Exactly five years after Egypt’s democratic revolution triumphed, the country is once more ruled by a military office. General Abdel Fattah el-Sisi seized power in July 2013 and is even nastier than his predecessors.
More than 600 Egyptians were sentenced to death last year, mostly in mass trials, and most of the cases involved people who had gone to pro-democracy protests.
When Hosni Mubarak was forced to resign from the Egyptian presidency on Feb. 9, 2011, by nationwide non-violent demonstrations, there was an explosion of joy. It ended an unbroken 59 years when thinly disguised military dictators ruled the country and their cronies looted the economy.
Egypt’s democratic revolution followed closely in the footsteps of the Tunisian revolution that triggered the “Arab Spring,” but it mattered far more because the country’s 90 million people account for almost a third of the world’s Arabs. Despite the disaster in Syria, we would still count the Arab Spring as a success if the Egyptian revolution had survived, but it was never going to be easy.
The protesters who drove the revolution in the cities were mostly young, well-educated and secular, but most Egyptians are rural, poorly educated and devout. Moreover, the Muslim Brotherhood had for decades been providing free social services to poor Egyptians. They were grateful and they were pious, so of course they voted for the Islamists.
The young revolutionaries should have understood that the Muslim Brotherhood was bound to win Egypt’s first free election. Most of them were horrified when “their” revolution actually ended up making the Muslim Brotherhood’s candidate, Mohamed Morsi, the country’s first democratically elected president.
Morsi had his own problems, including trying to balance his own party’s expectation of rapid Islamization with the reality that the army and much of the urban population were committed to a secular Egypt. He was not good at tightrope walking, so what he probably saw as reasonable compromises were viewed by his opponents as forcing political Islam down people’s throats.
If his opponents had also more political experience, they would have calculated the Muslim Brotherhood was bound to lose the next election. The Egyptian economy was a disaster, so in four years’ time they would be deeply unpopular.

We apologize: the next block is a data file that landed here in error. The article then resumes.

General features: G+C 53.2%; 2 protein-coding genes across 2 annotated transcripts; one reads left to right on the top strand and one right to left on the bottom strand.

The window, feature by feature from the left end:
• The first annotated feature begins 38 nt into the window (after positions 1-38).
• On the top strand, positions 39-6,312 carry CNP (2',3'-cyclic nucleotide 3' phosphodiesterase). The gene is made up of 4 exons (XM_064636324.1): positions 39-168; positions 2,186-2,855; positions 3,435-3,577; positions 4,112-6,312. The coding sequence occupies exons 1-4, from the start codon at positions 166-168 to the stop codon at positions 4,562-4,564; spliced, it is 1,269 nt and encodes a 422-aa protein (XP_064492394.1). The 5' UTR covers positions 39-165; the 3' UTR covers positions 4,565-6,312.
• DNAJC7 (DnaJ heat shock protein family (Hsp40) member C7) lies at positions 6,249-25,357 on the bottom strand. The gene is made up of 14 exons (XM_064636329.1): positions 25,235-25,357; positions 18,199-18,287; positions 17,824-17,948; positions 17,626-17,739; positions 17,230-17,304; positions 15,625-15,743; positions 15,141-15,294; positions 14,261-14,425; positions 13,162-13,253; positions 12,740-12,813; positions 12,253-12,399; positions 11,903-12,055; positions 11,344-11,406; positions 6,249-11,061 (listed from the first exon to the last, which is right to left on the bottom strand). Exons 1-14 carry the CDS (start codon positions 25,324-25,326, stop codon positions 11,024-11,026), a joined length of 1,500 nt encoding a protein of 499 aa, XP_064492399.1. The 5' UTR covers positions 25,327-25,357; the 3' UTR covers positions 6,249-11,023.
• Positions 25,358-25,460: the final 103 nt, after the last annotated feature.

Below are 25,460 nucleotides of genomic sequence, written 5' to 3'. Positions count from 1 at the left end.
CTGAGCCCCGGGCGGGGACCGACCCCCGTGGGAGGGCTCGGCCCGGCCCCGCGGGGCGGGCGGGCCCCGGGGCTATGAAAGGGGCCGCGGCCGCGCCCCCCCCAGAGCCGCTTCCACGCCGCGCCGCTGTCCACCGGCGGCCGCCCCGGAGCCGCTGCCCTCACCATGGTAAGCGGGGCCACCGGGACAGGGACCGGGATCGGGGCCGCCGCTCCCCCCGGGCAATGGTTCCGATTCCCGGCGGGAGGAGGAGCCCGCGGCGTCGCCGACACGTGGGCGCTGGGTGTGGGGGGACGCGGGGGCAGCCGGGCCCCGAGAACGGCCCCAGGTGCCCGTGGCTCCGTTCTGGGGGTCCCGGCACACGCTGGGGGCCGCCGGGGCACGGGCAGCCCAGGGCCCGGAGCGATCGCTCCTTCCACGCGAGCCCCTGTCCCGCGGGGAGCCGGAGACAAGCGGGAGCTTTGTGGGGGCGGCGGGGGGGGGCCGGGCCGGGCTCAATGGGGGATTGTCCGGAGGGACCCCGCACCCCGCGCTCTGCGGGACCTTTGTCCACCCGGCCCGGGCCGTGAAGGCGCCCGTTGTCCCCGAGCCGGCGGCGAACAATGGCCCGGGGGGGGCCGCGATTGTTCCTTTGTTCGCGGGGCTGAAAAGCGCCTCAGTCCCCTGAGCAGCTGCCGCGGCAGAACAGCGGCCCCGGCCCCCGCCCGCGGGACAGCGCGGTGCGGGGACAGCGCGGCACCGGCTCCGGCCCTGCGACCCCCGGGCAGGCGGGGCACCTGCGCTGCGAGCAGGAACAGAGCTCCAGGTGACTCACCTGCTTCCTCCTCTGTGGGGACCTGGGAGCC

Instead, in June 2013, just one year after Morsi became president, they launched mass demonstrations demanding a new election – and called on the army to support their cause. El-Sisi, whom Morsi had trustingly appointed as defense minister, led a military coup that deposed the Muslim Brotherhood leader.
El-Sisi took off his uniform and had himself elected president. The army is back in power, and the number of secular political activists in jail is now probably greater than the number of Muslim Brotherhood supporters.
“The level of repression now is significantly higher than it was under the Mubarak regime,” Egyptian investigative journalist Hossam Bahgat told The Guardian last month. “People from older generations say it is worse than even the worst periods of the 1950s and 60s.”
It is too soon to conclude that a modern democracy cannot thrive in the Arab world? Tunisia, after all, is still managing to hang on to its revolution, and the sheer number of people that Sisi has jailed suggests that his regime is far from secure. But nobody in Egypt is celebrating the fifth anniversary of the country’s democratic revolution.
Five years ago this month, the “Arab Spring” got underway with the non-violent overthrow of Tunisia’s long-ruling dictator, Zine el-Abidine Ben Ali. He dared not order the army to open fire on the demonstrators (because it might not obey), he was running out of money, and eventually he flew off off to Saudi Arabia to seek asylum.